The Truth about Bitcoins and the Blockchain — Part 3
We Need Better Regulation of Bitcoins and Blockchain ICOs
While most bitcoins are majority crowd-owned, there seems to be a continuum of governance models, far too little transparency, and as of yet no easy-to-understand Federal disclosure requirements. Those who launch them tend to reserve large blocks to enrich themselves, making the coin founders the owners of both a currency and a kind of automated venture capital fund (indeed some, like Ripple, have been launched by smart VCs) and that is their basic business model.
Given how they work, I’d love to see the state tax require full transparency and good metrics allowing us to judge how democratic their value creation schemes are, so we know which ones to invest in, and higher tax rates on the profits to the founders behind the less crowd-owned versions of these coins. Ideally, we’d also see not only a bunch of user protections, but also a state application for new coin launch, like a nonprofit or social benefit corporation application.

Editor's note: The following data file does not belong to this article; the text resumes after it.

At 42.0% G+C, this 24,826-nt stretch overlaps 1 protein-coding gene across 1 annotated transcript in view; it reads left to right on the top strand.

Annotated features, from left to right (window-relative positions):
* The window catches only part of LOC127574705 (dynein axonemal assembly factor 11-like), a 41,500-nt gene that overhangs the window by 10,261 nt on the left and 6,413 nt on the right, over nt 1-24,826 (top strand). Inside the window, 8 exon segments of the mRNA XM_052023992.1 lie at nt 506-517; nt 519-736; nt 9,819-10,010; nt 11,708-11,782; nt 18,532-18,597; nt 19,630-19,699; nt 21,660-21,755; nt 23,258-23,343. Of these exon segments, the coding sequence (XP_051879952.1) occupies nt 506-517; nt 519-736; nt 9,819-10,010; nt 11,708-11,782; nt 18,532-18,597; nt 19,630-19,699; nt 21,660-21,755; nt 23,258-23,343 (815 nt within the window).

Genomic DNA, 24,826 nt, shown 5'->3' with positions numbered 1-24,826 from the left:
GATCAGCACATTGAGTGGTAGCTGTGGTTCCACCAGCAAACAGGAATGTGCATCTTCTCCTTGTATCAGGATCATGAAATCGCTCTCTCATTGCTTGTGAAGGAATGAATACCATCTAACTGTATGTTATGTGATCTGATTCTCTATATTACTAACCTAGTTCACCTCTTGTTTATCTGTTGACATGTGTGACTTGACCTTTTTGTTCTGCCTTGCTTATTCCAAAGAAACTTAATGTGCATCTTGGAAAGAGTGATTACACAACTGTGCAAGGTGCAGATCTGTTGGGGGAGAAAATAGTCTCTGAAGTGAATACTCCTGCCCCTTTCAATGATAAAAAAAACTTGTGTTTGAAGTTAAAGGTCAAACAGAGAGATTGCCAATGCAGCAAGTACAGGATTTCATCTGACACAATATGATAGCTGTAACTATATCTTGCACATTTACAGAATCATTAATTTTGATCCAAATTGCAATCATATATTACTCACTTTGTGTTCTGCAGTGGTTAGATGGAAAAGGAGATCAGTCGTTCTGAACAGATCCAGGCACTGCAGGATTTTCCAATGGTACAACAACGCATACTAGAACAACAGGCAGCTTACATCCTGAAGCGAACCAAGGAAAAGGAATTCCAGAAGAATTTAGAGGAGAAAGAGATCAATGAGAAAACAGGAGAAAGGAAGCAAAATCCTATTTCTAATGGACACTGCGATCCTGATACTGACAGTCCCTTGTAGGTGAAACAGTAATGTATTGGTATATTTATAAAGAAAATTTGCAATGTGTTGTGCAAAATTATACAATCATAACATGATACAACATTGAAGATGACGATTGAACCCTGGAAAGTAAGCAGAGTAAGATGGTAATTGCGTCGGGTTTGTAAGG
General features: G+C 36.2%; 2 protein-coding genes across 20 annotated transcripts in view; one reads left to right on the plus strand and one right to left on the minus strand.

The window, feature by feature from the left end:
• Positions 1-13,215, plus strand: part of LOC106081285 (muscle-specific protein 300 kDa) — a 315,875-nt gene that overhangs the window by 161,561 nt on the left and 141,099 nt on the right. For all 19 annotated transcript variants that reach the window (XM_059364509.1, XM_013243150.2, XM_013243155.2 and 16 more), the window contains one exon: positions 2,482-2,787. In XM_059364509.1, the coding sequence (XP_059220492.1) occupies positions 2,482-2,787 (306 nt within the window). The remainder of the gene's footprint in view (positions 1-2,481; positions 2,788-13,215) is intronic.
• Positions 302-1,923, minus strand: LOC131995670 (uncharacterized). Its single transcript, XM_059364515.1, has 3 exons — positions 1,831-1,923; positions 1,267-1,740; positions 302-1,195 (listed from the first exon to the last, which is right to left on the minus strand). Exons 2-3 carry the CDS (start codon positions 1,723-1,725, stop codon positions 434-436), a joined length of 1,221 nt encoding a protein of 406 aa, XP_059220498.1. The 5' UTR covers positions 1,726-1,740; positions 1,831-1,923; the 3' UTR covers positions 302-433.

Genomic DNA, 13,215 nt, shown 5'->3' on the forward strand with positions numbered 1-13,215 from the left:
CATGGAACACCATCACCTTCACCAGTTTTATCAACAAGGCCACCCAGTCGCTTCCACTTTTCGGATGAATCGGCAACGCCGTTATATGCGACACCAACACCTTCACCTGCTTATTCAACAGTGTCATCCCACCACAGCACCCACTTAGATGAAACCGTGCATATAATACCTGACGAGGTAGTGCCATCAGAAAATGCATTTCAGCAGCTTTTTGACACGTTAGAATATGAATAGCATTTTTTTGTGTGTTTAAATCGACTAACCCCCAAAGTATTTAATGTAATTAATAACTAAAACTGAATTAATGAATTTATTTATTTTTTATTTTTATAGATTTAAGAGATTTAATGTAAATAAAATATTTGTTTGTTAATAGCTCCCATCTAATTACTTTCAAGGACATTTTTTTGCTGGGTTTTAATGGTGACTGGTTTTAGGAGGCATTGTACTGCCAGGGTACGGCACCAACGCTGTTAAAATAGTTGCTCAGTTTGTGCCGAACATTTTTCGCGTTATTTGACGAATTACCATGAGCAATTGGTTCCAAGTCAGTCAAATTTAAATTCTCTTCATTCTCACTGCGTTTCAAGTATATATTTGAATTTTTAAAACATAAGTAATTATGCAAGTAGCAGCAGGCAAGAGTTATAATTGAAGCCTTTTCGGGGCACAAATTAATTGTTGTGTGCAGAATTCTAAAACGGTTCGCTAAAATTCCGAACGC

Like a bank, all DDCs should have some kind of deposit minimums to launch them (which could be crowdfunded), both deposit and liability insurance (after all, we require the government to offer this to banks via the FDIC), and various other user protections. Perhaps they should also have small annual licence fees, and demonstrate a certain threshold of use every few years in order for their licences to be renewed. Such measures would slow the bubble’s development and limit its damage, as most of these coins inevitably fail on the way to consolidation.
New York State Dept of Financial Services regulator Benjamin Lawsky launched the first BitLicence, in 2015. That new requirement drove a large number of startup bitcoin companies out of the state. So far, just three companies (Circle, Ripple, and Coinbase) have received licences to operate in New York State. I hope we see more licenses granted soon, and more states issuing such licenses.